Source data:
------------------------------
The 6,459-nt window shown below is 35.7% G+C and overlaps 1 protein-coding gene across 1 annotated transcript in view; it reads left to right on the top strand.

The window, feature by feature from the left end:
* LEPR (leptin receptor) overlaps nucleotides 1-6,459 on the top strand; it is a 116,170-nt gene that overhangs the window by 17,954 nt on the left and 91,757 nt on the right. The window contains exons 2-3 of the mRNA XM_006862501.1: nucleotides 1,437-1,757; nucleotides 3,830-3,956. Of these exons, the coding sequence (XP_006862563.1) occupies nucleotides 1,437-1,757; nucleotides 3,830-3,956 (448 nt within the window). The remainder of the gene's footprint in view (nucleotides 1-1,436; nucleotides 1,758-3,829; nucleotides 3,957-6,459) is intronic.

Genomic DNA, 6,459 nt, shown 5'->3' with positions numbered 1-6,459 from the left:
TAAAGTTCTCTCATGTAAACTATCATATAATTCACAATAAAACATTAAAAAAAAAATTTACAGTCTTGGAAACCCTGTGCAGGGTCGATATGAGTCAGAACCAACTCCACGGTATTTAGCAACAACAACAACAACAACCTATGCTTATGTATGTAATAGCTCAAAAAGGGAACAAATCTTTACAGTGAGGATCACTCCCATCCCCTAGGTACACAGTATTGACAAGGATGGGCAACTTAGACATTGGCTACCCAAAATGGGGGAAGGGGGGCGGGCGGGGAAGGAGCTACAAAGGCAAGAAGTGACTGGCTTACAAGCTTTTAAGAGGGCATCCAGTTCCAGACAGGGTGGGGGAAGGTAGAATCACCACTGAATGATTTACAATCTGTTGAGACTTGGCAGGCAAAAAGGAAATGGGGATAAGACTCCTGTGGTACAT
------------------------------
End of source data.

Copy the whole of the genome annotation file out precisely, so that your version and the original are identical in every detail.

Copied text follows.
The 6,459-nt window shown below is 35.7% G+C and overlaps 1 protein-coding gene across 1 annotated transcript in view; it reads left to right on the top strand.

The window, feature by feature from the left end:
* LEPR (leptin receptor) overlaps nucleotides 1-6,459 on the top strand; it is a 116,170-nt gene that overhangs the window by 17,954 nt on the left and 91,757 nt on the right. The window contains exons 2-3 of the mRNA XM_006862501.1: nucleotides 1,437-1,757; nucleotides 3,830-3,956. Of these exons, the coding sequence (XP_006862563.1) occupies nucleotides 1,437-1,757; nucleotides 3,830-3,956 (448 nt within the window). The remainder of the gene's footprint in view (nucleotides 1-1,436; nucleotides 1,758-3,829; nucleotides 3,957-6,459) is intronic.

Genomic DNA, 6,459 nt, shown 5'->3' with positions numbered 1-6,459 from the left:
TAAAGTTCTCTCATGTAAACTATCATATAATTCACAATAAAACATTAAAAAAAAAATTTACAGTCTTGGAAACCCTGTGCAGGGTCGATATGAGTCAGAACCAACTCCACGGTATTTAGCAACAACAACAACAACAACCTATGCTTATGTATGTAATAGCTCAAAAAGGGAACAAATCTTTACAGTGAGGATCACTCCCATCCCCTAGGTACACAGTATTGACAAGGATGGGCAACTTAGACATTGGCTACCCAAAATGGGGGAAGGGGGGCGGGCGGGGAAGGAGCTACAAAGGCAAGAAGTGACTGGCTTACAAGCTTTTAAGAGGGCATCCAGTTCCAGACAGGGTGGGGGAAGGTAGAATCACCACTGAATGATTTACAATCTGTTGAGACTTGGCAGGCAAAAAGGAAATGGGGATAAGACTCCTGTGGTACAT